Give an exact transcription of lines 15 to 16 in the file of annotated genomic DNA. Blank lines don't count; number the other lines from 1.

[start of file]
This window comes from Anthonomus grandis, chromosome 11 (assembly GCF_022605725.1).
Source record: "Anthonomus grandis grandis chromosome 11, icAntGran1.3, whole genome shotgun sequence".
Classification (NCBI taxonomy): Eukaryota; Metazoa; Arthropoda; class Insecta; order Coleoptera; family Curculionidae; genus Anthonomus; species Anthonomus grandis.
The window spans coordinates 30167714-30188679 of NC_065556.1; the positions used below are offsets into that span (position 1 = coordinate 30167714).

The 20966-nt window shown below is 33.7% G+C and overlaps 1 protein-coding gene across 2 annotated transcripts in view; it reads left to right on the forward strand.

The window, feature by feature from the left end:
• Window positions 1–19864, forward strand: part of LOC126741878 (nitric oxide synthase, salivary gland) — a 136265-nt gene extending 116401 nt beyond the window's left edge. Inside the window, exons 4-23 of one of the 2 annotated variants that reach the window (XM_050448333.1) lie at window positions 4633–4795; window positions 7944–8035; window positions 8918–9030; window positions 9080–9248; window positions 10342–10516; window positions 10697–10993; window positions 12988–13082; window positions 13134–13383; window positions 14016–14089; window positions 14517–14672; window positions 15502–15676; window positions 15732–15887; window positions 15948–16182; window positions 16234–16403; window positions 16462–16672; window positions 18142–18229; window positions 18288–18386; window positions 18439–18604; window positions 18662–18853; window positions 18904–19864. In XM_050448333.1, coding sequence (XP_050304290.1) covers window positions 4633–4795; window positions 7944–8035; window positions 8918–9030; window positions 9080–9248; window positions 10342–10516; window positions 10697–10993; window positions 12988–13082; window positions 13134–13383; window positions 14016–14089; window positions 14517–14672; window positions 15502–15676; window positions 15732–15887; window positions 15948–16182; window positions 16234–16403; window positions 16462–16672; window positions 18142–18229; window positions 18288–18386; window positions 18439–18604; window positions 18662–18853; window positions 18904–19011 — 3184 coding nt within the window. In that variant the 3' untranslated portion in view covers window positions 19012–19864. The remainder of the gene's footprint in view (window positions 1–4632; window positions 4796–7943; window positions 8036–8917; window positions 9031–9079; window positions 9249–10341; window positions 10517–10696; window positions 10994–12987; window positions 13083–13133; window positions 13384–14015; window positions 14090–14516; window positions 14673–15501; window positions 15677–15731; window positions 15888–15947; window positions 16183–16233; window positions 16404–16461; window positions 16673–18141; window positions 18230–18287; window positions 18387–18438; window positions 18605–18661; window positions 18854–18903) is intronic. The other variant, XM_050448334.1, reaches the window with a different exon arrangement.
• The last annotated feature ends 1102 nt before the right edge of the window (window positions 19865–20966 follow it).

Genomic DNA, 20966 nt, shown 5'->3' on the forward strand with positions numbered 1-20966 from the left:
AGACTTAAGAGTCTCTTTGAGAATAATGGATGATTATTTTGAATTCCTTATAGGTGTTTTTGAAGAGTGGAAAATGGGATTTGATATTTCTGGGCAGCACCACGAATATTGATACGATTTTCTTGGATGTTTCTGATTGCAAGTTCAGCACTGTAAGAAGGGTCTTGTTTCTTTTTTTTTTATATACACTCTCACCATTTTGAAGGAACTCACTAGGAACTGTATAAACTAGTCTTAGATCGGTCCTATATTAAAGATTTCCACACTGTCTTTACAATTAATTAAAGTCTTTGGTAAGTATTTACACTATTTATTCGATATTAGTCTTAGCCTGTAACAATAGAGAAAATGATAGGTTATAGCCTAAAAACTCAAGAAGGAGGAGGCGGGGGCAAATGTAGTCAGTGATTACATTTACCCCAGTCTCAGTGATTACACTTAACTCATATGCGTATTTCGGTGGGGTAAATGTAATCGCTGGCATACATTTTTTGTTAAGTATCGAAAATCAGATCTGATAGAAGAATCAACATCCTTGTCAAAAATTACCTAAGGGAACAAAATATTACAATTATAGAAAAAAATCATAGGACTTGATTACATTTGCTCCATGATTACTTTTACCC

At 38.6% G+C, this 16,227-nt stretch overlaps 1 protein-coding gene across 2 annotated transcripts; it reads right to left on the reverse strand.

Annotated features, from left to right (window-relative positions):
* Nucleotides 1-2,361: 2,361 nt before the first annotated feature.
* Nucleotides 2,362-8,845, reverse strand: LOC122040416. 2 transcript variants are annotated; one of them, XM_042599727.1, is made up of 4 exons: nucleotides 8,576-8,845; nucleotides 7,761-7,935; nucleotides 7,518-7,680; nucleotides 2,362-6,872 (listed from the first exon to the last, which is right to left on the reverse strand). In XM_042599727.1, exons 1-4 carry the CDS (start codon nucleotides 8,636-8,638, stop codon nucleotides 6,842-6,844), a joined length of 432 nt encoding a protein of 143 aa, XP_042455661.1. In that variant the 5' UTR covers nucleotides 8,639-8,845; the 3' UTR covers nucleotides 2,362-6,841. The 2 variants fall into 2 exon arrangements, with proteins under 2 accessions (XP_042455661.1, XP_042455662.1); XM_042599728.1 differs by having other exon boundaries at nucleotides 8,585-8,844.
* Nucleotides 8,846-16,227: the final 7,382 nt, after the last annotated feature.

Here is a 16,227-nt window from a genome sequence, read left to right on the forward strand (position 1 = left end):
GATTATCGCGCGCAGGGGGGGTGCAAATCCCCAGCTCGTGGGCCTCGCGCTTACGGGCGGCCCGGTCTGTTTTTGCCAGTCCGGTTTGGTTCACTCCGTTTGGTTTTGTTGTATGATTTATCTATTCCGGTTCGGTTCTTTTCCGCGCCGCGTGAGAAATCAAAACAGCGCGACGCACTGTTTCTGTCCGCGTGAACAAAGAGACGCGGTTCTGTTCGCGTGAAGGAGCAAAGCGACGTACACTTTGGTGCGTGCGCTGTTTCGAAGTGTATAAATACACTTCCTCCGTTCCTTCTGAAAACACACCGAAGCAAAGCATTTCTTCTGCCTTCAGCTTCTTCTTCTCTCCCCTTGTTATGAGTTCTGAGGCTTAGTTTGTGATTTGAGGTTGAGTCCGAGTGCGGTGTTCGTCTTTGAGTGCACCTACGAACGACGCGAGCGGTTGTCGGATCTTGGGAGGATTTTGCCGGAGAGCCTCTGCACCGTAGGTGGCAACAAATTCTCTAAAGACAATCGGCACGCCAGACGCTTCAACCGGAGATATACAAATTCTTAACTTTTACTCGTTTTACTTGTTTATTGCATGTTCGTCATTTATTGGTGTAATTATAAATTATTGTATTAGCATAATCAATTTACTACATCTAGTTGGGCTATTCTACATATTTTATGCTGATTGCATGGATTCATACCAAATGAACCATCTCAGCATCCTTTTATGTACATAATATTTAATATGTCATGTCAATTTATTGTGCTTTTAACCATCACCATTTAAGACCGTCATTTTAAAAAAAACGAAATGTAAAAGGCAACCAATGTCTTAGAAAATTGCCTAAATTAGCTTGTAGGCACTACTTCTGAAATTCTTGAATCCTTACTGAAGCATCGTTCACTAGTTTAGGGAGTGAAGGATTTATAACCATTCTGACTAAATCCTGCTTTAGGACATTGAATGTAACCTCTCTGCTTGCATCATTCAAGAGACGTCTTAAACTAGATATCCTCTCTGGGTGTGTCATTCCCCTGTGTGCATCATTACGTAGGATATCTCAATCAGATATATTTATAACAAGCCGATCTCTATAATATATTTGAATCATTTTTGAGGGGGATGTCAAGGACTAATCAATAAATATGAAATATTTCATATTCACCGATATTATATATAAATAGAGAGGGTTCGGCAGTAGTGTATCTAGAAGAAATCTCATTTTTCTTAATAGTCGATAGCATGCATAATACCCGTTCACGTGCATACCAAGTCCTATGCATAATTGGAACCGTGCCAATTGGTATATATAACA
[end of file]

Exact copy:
* Nucleotides 8,846-16,227: the final 7,382 nt, after the last annotated feature.

Here is a 16,227-nt window from a genome sequence, read left to right on the forward strand (position 1 = left end):